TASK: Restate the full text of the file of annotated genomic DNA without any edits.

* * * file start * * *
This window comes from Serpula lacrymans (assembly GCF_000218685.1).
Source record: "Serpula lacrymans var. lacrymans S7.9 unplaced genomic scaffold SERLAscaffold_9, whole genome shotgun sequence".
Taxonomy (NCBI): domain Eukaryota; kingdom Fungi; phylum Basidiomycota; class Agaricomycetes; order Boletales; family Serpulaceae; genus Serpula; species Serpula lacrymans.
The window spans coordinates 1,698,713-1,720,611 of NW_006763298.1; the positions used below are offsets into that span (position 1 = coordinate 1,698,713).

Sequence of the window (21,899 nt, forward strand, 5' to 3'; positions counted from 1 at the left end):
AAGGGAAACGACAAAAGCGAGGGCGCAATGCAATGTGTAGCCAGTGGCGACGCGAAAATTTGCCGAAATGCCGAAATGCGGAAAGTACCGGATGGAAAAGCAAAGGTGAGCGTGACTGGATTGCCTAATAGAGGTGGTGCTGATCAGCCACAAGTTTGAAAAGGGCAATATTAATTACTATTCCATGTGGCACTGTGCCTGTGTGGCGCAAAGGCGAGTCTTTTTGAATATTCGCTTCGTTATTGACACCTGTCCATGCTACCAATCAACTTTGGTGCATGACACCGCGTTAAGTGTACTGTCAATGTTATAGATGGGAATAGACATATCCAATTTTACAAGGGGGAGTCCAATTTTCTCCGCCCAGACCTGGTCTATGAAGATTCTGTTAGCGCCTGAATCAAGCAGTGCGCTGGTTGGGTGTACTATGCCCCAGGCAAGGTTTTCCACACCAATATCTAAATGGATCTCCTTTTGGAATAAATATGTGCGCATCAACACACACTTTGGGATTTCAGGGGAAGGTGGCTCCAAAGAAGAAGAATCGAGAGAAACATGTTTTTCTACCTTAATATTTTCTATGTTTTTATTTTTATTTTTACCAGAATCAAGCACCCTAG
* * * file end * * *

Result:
This window comes from Serpula lacrymans (assembly GCF_000218685.1).
Source record: "Serpula lacrymans var. lacrymans S7.9 unplaced genomic scaffold SERLAscaffold_9, whole genome shotgun sequence".
Taxonomy (NCBI): domain Eukaryota; kingdom Fungi; phylum Basidiomycota; class Agaricomycetes; order Boletales; family Serpulaceae; genus Serpula; species Serpula lacrymans.
The window spans coordinates 1,698,713-1,720,611 of NW_006763298.1; the positions used below are offsets into that span (position 1 = coordinate 1,698,713).

Sequence of the window (21,899 nt, forward strand, 5' to 3'; positions counted from 1 at the left end):
AAGGGAAACGACAAAAGCGAGGGCGCAATGCAATGTGTAGCCAGTGGCGACGCGAAAATTTGCCGAAATGCCGAAATGCGGAAAGTACCGGATGGAAAAGCAAAGGTGAGCGTGACTGGATTGCCTAATAGAGGTGGTGCTGATCAGCCACAAGTTTGAAAAGGGCAATATTAATTACTATTCCATGTGGCACTGTGCCTGTGTGGCGCAAAGGCGAGTCTTTTTGAATATTCGCTTCGTTATTGACACCTGTCCATGCTACCAATCAACTTTGGTGCATGACACCGCGTTAAGTGTACTGTCAATGTTATAGATGGGAATAGACATATCCAATTTTACAAGGGGGAGTCCAATTTTCTCCGCCCAGACCTGGTCTATGAAGATTCTGTTAGCGCCTGAATCAAGCAGTGCGCTGGTTGGGTGTACTATGCCCCAGGCAAGGTTTTCCACACCAATATCTAAATGGATCTCCTTTTGGAATAAATATGTGCGCATCAACACACACTTTGGGATTTCAGGGGAAGGTGGCTCCAAAGAAGAAGAATCGAGAGAAACATGTTTTTCTACCTTAATATTTTCTATGTTTTTATTTTTATTTTTACCAGAATCAAGCACCCTAG